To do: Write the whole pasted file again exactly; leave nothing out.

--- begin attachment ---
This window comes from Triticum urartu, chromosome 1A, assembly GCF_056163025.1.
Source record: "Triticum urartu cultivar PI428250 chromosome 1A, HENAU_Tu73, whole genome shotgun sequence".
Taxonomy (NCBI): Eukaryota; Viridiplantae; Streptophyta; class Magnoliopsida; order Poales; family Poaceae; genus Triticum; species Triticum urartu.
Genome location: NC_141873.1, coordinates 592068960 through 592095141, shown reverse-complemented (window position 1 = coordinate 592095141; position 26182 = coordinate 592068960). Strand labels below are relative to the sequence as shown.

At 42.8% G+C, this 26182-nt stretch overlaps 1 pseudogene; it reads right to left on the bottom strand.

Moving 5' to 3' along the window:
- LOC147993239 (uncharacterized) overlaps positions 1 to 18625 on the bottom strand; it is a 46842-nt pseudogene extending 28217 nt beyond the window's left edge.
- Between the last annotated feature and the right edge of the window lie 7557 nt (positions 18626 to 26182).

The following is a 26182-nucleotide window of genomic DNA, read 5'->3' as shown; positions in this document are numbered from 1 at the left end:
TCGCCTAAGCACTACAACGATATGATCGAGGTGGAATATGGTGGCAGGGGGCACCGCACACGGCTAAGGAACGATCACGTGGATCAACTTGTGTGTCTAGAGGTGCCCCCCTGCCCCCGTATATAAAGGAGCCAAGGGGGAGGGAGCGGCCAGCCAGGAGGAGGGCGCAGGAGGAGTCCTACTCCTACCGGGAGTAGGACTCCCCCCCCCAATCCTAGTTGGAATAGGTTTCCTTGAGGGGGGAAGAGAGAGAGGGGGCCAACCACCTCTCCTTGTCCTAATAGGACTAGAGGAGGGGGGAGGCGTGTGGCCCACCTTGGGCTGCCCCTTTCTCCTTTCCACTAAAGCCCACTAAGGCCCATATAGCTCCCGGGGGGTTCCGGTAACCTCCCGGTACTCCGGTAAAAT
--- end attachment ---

This window comes from Triticum urartu, chromosome 1A, assembly GCF_056163025.1.
Source record: "Triticum urartu cultivar PI428250 chromosome 1A, HENAU_Tu73, whole genome shotgun sequence".
Taxonomy (NCBI): Eukaryota; Viridiplantae; Streptophyta; class Magnoliopsida; order Poales; family Poaceae; genus Triticum; species Triticum urartu.
Genome location: NC_141873.1, coordinates 592068960 through 592095141, shown reverse-complemented (window position 1 = coordinate 592095141; position 26182 = coordinate 592068960). Strand labels below are relative to the sequence as shown.

At 42.8% G+C, this 26182-nt stretch overlaps 1 pseudogene; it reads right to left on the bottom strand.

Moving 5' to 3' along the window:
- LOC147993239 (uncharacterized) overlaps positions 1 to 18625 on the bottom strand; it is a 46842-nt pseudogene extending 28217 nt beyond the window's left edge.
- Between the last annotated feature and the right edge of the window lie 7557 nt (positions 18626 to 26182).

The following is a 26182-nucleotide window of genomic DNA, read 5'->3' as shown; positions in this document are numbered from 1 at the left end:
TCGCCTAAGCACTACAACGATATGATCGAGGTGGAATATGGTGGCAGGGGGCACCGCACACGGCTAAGGAACGATCACGTGGATCAACTTGTGTGTCTAGAGGTGCCCCCCTGCCCCCGTATATAAAGGAGCCAAGGGGGAGGGAGCGGCCAGCCAGGAGGAGGGCGCAGGAGGAGTCCTACTCCTACCGGGAGTAGGACTCCCCCCCCCAATCCTAGTTGGAATAGGTTTCCTTGAGGGGGGAAGAGAGAGAGGGGGCCAACCACCTCTCCTTGTCCTAATAGGACTAGAGGAGGGGGGAGGCGTGTGGCCCACCTTGGGCTGCCCCTTTCTCCTTTCCACTAAAGCCCACTAAGGCCCATATAGCTCCCGGGGGGTTCCGGTAACCTCCCGGTACTCCGGTAAAAT